This quote explains the use of Target Aromas as indicators:

"Olfactory cues and aromatic feedback can quickly and easily report on system status--as long as you know what the scents mean. Conceivably, unique scents, not occurring in nature, can be generated to provide all types of messages. If developers create a standard set of aromas, each easily distinguished from anything else and each having its own meaning, immediate status messages can be produced. You can turn your back on the monitor and still get updated status reports. The visually challenged may be even more capable of detecting these signals than sighted users. With an increasing number of devices using embedded browsers and Internet Protocol monitors, you should be able to log in to your backup device, NAS, SAN, or whatever and smell how the system is doing."

  • Here is a list of chemicals and their molecular structures that can be combined to make a variety of scents :Example of a Chemical List

Electromagnetic Induction:

  • Technology that uses inductive coupling as a means of power transfer.
  • No wires required for charging, just simply place your electronics on the "splashpad"
  • Can Charge many gadgets at once
    Splashpower-cut loose!

Examples of Light Emitting Flexible Material which can be incorporated into a flexible bracelet concept.

Tuesday, April 26, 2005

Oppurtunity Statement

To design an ambient device that is harmoniously worn around the wrist, that enables the user to be seamlessly connected to their significant other over periods of separation. Utilizing the sense of smell, through aromatic cues as subtle indications, and other senses to make this an intuitive device.

Concept Sketches

Concept sketches

For this phase of the project, we explored forms that could be worn on the body. Some of them were included on such areas as the neck, shoulder, face (eye), arm, and wrist. We explored various “bracelet” concepts, which are to be worn by two people. Each bracelet consists of nodes that send and receive information from another user with the corresponding bracelet. Lockets, charm-bracelets, friendship bracelets, and rings are all forms of jewelry that represent an intimate connection or commitment to another person. Some of these concepts use these commitment symbols as a metaphor, representing the concept of a locket, but taken to the next level through the use of technology. A key feature that we felt was appealing, was allowing our device to unite with another bracelet, by having an alternating and uniform node-like design. We feel this is a strong concept because it relates back to our definition of poetry, “A commonplace expression or quality that resembles a poem in some respect as in form or sound.” Our design is poetic and symbolizes its users, the separation and coming together again as a couple, is reflected by the act of taking the bracelets apart, and nesting them together as a pair.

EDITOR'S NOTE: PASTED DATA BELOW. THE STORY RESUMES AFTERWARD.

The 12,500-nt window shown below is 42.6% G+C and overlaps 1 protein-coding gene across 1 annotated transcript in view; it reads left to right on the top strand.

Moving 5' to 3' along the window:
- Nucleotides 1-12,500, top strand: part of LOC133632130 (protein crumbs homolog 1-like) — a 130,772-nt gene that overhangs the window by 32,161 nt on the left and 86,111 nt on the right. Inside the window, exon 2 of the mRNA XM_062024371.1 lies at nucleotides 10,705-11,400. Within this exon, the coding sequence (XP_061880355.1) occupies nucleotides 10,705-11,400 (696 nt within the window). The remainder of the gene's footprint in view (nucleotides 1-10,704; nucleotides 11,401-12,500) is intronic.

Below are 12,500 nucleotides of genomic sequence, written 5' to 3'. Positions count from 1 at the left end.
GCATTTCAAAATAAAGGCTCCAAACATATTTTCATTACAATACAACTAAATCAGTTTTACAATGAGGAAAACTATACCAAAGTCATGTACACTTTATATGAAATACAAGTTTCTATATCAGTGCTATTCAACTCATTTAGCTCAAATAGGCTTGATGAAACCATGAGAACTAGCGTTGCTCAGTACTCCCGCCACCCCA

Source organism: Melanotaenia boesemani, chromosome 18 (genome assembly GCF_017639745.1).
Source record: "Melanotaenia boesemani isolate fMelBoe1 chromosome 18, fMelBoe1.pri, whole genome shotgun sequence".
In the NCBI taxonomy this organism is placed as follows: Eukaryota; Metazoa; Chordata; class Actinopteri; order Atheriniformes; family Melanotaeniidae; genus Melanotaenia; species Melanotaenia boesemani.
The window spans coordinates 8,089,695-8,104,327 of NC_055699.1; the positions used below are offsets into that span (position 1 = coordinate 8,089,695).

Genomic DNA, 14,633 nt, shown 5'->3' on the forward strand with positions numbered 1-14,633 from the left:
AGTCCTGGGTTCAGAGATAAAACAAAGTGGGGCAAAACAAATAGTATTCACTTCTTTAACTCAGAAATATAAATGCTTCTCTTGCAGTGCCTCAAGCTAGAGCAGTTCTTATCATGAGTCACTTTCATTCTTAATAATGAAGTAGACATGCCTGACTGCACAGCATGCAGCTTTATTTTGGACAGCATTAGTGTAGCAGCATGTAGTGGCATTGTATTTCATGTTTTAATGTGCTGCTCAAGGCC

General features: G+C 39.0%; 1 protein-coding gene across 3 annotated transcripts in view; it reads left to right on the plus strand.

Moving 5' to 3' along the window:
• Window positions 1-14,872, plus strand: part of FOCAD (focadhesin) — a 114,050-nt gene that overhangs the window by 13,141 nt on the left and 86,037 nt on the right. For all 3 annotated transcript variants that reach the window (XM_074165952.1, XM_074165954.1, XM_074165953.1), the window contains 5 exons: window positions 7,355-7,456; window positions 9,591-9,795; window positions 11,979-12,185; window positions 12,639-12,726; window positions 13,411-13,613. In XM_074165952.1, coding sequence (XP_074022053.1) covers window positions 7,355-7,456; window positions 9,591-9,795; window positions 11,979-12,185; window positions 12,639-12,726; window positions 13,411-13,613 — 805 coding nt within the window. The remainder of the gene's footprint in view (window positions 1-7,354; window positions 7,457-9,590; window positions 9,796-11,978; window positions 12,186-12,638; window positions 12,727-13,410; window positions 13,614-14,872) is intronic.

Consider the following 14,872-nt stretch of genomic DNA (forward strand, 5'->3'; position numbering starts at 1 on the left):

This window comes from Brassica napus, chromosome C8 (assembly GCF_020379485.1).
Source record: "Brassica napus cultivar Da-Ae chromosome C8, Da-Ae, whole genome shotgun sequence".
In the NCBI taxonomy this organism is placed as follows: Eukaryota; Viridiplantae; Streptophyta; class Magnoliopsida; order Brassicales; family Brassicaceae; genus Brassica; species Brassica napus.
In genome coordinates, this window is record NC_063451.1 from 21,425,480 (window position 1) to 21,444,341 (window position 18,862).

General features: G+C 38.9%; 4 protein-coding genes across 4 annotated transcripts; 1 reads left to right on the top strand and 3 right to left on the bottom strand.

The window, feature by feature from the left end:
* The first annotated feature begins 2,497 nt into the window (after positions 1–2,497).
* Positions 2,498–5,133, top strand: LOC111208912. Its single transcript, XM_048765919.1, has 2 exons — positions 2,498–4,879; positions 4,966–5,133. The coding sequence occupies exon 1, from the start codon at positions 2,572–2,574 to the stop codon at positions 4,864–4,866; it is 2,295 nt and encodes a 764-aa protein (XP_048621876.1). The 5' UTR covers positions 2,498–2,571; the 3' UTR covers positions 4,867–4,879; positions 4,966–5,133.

Lisa's Explorations:

Lisa Thomas

Jonathan's Explorations:

Form evolution

Tuesday, April 12, 2005

Project Introduction and Criteria

Project statement: To create a fashionable wearable that includes an interactive element. An example of interactive is a program that responds to human activity.

Research direction:
The structure of today’s societies can be described as constantly “coming and going.” People’s lives require them to leave the home in order to accomplish certain tasks such as traveling, running errands, emergencies, school, work, or vacationing. All of these disconnections describe degrees of separation. The length of time in between these disconnections is the major difference between them, but they are all related to separation.
When people are separated from their homes or daily lives, the result is a loss of connection or contact between people, objects, or companions (for example: pets). The time gap between the separated users can cause them to feel worried or concerned about the unknown.